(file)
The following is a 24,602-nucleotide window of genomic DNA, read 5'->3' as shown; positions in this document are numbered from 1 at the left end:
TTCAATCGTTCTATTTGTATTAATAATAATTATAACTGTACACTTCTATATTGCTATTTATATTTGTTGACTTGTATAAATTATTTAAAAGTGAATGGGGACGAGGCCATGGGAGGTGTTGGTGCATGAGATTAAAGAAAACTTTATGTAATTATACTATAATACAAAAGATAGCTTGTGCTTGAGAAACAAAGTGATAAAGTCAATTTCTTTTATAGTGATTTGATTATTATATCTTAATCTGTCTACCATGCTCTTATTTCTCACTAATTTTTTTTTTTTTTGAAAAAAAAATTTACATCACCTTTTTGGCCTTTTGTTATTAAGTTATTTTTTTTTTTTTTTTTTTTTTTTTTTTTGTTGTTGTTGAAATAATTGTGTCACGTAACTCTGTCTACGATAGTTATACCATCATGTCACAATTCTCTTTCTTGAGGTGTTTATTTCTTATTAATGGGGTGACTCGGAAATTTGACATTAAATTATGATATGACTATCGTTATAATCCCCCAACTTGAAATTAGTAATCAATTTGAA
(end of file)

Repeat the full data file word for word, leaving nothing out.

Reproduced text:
The following is a 24,602-nucleotide window of genomic DNA, read 5'->3' as shown; positions in this document are numbered from 1 at the left end:
TTCAATCGTTCTATTTGTATTAATAATAATTATAACTGTACACTTCTATATTGCTATTTATATTTGTTGACTTGTATAAATTATTTAAAAGTGAATGGGGACGAGGCCATGGGAGGTGTTGGTGCATGAGATTAAAGAAAACTTTATGTAATTATACTATAATACAAAAGATAGCTTGTGCTTGAGAAACAAAGTGATAAAGTCAATTTCTTTTATAGTGATTTGATTATTATATCTTAATCTGTCTACCATGCTCTTATTTCTCACTAATTTTTTTTTTTTTTGAAAAAAAAATTTACATCACCTTTTTGGCCTTTTGTTATTAAGTTATTTTTTTTTTTTTTTTTTTTTTTTTTTTTGTTGTTGTTGAAATAATTGTGTCACGTAACTCTGTCTACGATAGTTATACCATCATGTCACAATTCTCTTTCTTGAGGTGTTTATTTCTTATTAATGGGGTGACTCGGAAATTTGACATTAAATTATGATATGACTATCGTTATAATCCCCCAACTTGAAATTAGTAATCAATTTGAA